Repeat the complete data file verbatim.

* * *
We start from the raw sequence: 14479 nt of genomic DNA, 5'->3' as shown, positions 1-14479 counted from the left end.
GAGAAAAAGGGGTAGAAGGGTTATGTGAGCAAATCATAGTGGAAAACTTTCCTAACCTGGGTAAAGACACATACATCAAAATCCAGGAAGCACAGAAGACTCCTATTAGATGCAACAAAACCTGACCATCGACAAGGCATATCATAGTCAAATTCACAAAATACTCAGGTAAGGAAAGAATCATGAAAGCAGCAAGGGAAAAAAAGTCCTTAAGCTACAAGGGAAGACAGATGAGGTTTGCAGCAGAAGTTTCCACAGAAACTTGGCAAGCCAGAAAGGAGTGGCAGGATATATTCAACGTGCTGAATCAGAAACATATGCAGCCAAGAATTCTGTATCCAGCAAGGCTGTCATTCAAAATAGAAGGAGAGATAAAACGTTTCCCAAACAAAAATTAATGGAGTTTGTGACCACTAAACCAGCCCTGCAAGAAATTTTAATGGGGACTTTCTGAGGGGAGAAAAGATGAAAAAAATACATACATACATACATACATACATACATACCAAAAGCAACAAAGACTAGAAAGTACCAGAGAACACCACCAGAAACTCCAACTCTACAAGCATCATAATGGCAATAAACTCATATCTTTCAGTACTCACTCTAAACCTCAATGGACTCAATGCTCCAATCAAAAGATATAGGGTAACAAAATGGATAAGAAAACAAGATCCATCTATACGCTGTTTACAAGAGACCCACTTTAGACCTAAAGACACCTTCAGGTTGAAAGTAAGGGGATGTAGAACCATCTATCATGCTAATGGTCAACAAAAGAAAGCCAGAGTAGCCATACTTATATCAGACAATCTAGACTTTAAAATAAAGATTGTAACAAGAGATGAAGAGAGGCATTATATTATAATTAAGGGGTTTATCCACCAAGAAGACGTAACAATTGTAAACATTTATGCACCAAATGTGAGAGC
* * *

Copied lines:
We start from the raw sequence: 14479 nt of genomic DNA, 5'->3' as shown, positions 1-14479 counted from the left end.
GAGAAAAAGGGGTAGAAGGGTTATGTGAGCAAATCATAGTGGAAAACTTTCCTAACCTGGGTAAAGACACATACATCAAAATCCAGGAAGCACAGAAGACTCCTATTAGATGCAACAAAACCTGACCATCGACAAGGCATATCATAGTCAAATTCACAAAATACTCAGGTAAGGAAAGAATCATGAAAGCAGCAAGGGAAAAAAAGTCCTTAAGCTACAAGGGAAGACAGATGAGGTTTGCAGCAGAAGTTTCCACAGAAACTTGGCAAGCCAGAAAGGAGTGGCAGGATATATTCAACGTGCTGAATCAGAAACATATGCAGCCAAGAATTCTGTATCCAGCAAGGCTGTCATTCAAAATAGAAGGAGAGATAAAACGTTTCCCAAACAAAAATTAATGGAGTTTGTGACCACTAAACCAGCCCTGCAAGAAATTTTAATGGGGACTTTCTGAGGGGAGAAAAGATGAAAAAAATACATACATACATACATACATACATACATACCAAAAGCAACAAAGACTAGAAAGTACCAGAGAACACCACCAGAAACTCCAACTCTACAAGCATCATAATGGCAATAAACTCATATCTTTCAGTACTCACTCTAAACCTCAATGGACTCAATGCTCCAATCAAAAGATATAGGGTAACAAAATGGATAAGAAAACAAGATCCATCTATACGCTGTTTACAAGAGACCCACTTTAGACCTAAAGACACCTTCAGGTTGAAAGTAAGGGGATGTAGAACCATCTATCATGCTAATGGTCAACAAAAGAAAGCCAGAGTAGCCATACTTATATCAGACAATCTAGACTTTAAAATAAAGATTGTAACAAGAGATGAAGAGAGGCATTATATTATAATTAAGGGGTTTATCCACCAAGAAGACGTAACAATTGTAAACATTTATGCACCAAATGTGAGAGC